Premier League coaches join the RSC to swap the tricks of their trades

Darling, you were fabulous! But offside...

Premier League coaches are joining the RSC to learn acting skills, and in turn they will teach its actors to play football. Nick Clark finds out why
How to dress with authority: Kirsty Wark and Camila Batmanghelidjh discuss the changing role of fashion in women's workwear

How to dress with authority

Kirsty Wark and Camila Batmanghelidjh discuss the changing role of fashion in women's workwear
New book on Joy Division's Ian Curtis sheds new light on the life of the late singer

New book on Ian Curtis sheds fresh light on the life of the late singer

'Joy Division were making art... Ian was for real' says author Jon Savage
Sean Harris: A rare interview with British acting's secret weapon

Sean Harris: A rare interview with British acting's secret weapon

The Bafta-winner talks Hollywood, being branded a psycho, and how Barbra Streisand is his true inspiration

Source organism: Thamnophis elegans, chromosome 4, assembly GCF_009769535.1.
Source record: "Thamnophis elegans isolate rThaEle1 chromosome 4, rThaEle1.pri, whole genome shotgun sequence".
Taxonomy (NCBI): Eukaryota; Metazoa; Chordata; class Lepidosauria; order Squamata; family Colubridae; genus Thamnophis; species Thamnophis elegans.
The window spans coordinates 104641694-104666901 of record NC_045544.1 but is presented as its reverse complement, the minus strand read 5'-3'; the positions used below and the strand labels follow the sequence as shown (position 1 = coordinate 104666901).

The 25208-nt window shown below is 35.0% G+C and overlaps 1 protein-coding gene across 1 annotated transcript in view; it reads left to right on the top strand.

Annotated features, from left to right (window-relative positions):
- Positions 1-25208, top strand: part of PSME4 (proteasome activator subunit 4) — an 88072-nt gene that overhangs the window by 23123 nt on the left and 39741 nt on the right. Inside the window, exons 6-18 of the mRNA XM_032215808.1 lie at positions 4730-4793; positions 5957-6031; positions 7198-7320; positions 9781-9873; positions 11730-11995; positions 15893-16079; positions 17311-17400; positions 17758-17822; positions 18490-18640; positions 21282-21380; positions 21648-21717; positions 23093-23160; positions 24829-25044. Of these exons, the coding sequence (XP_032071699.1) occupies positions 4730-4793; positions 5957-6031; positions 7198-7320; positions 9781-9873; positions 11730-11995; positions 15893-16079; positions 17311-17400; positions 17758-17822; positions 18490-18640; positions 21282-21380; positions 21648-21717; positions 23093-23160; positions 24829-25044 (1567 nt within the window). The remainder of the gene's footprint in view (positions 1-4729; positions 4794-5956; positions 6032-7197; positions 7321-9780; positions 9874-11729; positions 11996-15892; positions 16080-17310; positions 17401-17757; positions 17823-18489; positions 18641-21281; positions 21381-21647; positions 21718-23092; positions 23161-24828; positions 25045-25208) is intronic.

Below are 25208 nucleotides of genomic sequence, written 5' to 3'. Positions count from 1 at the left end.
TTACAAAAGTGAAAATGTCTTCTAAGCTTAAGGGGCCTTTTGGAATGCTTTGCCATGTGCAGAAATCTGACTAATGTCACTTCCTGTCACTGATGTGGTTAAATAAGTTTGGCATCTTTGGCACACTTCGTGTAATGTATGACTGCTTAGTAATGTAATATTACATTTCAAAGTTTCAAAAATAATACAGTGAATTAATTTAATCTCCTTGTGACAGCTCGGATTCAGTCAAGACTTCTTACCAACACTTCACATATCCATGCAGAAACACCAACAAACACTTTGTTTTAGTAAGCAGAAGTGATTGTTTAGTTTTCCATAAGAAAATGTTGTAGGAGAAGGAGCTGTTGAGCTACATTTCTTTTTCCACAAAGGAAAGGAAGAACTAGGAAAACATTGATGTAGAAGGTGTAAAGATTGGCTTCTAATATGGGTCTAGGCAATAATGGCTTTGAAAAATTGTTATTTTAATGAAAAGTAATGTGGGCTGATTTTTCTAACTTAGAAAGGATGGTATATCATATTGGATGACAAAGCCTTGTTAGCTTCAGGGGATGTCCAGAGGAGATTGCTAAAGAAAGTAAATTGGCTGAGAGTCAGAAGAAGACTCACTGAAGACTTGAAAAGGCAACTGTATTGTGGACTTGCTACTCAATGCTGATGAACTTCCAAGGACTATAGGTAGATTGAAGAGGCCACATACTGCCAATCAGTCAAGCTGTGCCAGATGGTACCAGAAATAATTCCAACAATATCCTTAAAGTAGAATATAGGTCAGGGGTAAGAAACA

Tim Minchin, interview: The musician, comedian and world's favourite ginger is on scorching form

Tim Minchin interview

For a no-holds-barred comedian who is scathing about woolly thinking and oppressive religiosity, he is surprisingly gentle in person
Boris Johnson's boozing won't win the puritan vote

Boris's boozing won't win the puritan vote

Many of us Brits still disapprove of conspicuous consumption – it's the way we were raised, says DJ Taylor
Ash frontman Tim Wheeler reveals how he came to terms with his father's dementia

Tim Wheeler: Alzheimer's, memories and my dad

Wheeler's dad suffered from Alzheimer's for three years. When he died, there was only one way the Ash frontman knew how to respond: with a heartfelt solo album